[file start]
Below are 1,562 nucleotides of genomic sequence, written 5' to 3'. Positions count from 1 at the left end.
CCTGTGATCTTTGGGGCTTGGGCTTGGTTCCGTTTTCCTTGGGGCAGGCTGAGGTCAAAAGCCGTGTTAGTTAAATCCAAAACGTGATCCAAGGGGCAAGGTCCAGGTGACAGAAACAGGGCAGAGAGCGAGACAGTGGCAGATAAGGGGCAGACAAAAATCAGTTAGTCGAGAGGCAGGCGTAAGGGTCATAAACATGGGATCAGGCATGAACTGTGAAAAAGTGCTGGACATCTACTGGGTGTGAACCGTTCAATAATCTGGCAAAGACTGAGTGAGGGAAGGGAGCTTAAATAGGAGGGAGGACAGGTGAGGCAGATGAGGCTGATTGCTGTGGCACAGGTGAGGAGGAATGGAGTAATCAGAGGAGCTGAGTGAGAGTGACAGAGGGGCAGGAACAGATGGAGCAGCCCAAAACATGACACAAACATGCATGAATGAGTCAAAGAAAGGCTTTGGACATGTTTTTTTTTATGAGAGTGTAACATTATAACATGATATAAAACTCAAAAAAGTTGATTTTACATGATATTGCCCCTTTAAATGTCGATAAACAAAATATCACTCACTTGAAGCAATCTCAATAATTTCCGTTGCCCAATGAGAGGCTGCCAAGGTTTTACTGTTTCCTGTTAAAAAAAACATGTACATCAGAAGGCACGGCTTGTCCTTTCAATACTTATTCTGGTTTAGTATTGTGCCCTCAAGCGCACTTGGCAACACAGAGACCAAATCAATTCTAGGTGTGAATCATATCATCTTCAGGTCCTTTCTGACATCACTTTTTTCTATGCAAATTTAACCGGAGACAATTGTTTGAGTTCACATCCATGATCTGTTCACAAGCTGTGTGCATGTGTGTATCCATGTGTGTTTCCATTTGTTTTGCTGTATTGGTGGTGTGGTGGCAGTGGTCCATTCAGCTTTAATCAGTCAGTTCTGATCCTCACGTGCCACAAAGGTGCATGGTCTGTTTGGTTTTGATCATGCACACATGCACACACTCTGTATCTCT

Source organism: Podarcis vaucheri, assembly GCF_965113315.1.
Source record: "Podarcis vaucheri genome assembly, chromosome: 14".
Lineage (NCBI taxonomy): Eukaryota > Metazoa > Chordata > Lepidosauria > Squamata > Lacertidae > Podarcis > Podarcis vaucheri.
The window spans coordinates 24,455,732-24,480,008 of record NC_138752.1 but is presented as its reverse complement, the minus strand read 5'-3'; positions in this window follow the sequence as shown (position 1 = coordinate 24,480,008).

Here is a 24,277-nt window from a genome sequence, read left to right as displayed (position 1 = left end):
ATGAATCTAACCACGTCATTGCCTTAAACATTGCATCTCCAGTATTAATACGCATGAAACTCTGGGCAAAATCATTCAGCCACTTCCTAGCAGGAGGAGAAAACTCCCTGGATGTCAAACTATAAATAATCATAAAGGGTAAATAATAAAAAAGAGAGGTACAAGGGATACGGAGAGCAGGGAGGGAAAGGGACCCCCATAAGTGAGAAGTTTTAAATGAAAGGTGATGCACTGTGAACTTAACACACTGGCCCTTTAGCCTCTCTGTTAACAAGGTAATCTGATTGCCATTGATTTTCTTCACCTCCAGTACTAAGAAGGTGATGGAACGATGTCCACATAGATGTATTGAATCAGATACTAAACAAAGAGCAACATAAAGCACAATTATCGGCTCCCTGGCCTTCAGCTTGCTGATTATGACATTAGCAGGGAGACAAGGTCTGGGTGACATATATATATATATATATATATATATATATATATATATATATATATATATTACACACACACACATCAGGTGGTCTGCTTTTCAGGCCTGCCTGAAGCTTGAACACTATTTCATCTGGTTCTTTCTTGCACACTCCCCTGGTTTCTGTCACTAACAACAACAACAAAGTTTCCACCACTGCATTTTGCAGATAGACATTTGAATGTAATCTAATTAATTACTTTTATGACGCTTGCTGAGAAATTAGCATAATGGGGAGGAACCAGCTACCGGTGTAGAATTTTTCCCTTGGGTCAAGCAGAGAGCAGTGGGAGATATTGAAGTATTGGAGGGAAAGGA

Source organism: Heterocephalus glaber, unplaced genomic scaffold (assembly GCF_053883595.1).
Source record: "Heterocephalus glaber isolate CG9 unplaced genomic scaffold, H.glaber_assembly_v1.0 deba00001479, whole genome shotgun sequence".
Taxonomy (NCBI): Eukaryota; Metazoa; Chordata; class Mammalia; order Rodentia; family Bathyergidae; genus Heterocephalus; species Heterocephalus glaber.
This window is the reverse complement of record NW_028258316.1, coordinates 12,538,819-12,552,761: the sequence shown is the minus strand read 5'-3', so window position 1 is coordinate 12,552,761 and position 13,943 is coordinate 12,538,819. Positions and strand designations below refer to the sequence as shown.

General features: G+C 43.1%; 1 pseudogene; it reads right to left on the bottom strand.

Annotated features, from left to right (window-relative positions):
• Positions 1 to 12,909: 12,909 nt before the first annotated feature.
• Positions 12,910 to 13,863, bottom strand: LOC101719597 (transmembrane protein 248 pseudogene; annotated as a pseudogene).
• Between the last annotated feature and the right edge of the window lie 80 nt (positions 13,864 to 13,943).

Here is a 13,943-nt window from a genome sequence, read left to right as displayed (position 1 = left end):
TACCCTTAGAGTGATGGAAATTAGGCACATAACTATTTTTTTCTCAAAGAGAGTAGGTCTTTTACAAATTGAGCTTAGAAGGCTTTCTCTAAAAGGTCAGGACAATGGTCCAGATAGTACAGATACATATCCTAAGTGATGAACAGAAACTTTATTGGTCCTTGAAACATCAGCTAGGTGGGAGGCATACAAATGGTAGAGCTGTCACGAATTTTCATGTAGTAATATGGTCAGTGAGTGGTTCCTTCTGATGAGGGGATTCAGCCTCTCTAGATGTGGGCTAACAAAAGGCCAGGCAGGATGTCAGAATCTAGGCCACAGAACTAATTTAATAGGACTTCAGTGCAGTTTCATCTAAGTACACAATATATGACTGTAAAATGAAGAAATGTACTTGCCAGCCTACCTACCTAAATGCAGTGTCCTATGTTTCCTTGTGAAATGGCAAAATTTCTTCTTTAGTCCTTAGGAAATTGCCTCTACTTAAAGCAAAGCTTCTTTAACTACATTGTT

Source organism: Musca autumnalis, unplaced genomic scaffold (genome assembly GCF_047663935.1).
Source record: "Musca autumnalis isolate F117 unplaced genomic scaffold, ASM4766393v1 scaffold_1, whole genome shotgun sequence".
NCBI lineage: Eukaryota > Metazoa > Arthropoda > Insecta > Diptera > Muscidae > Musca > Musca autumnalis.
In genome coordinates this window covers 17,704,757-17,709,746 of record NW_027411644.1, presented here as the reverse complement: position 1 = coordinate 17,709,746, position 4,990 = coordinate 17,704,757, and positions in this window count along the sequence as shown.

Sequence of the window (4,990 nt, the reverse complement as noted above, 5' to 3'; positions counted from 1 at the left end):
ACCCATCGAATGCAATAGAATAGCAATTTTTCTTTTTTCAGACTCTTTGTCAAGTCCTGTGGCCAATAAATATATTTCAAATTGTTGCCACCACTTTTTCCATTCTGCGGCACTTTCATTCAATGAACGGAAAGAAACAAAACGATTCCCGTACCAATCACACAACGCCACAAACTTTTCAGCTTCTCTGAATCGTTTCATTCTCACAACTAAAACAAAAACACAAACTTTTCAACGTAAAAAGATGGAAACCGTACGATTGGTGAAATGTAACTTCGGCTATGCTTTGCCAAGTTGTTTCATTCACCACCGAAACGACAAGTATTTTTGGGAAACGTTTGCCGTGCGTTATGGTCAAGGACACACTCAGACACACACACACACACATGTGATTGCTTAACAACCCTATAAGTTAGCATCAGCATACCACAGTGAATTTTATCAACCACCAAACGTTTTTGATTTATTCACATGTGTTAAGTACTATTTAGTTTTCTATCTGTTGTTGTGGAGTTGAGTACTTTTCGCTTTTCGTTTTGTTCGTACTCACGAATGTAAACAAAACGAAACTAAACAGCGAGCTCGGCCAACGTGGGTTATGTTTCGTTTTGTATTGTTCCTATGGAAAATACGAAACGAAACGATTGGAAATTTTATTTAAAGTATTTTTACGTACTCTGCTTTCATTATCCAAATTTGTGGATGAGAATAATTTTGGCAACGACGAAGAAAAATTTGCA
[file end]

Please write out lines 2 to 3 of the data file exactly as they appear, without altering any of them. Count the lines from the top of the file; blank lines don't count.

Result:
CCTGTGATCTTTGGGGCTTGGGCTTGGTTCCGTTTTCCTTGGGGCAGGCTGAGGTCAAAAGCCGTGTTAGTTAAATCCAAAACGTGATCCAAGGGGCAAGGTCCAGGTGACAGAAACAGGGCAGAGAGCGAGACAGTGGCAGATAAGGGGCAGACAAAAATCAGTTAGTCGAGAGGCAGGCGTAAGGGTCATAAACATGGGATCAGGCATGAACTGTGAAAAAGTGCTGGACATCTACTGGGTGTGAACCGTTCAATAATCTGGCAAAGACTGAGTGAGGGAAGGGAGCTTAAATAGGAGGGAGGACAGGTGAGGCAGATGAGGCTGATTGCTGTGGCACAGGTGAGGAGGAATGGAGTAATCAGAGGAGCTGAGTGAGAGTGACAGAGGGGCAGGAACAGATGGAGCAGCCCAAAACATGACACAAACATGCATGAATGAGTCAAAGAAAGGCTTTGGACATGTTTTTTTTTATGAGAGTGTAACATTATAACATGATATAAAACTCAAAAAAGTTGATTTTACATGATATTGCCCCTTTAAATGTCGATAAACAAAATATCACTCACTTGAAGCAATCTCAATAATTTCCGTTGCCCAATGAGAGGCTGCCAAGGTTTTACTGTTTCCTGTTAAAAAAAACATGTACATCAGAAGGCACGGCTTGTCCTTTCAATACTTATTCTGGTTTAGTATTGTGCCCTCAAGCGCACTTGGCAACACAGAGACCAAATCAATTCTAGGTGTGAATCATATCATCTTCAGGTCCTTTCTGACATCACTTTTTTCTATGCAAATTTAACCGGAGACAATTGTTTGAGTTCACATCCATGATCTGTTCACAAGCTGTGTGCATGTGTGTATCCATGTGTGTTTCCATTTGTTTTGCTGTATTGGTGGTGTGGTGGCAGTGGTCCATTCAGCTTTAATCAGTCAGTTCTGATCCTCACGTGCCACAAAGGTGCATGGTCTGTTTGGTTTTGATCATGCACACATGCACACACTCTGTATCTCT

Source organism: Podarcis vaucheri, assembly GCF_965113315.1.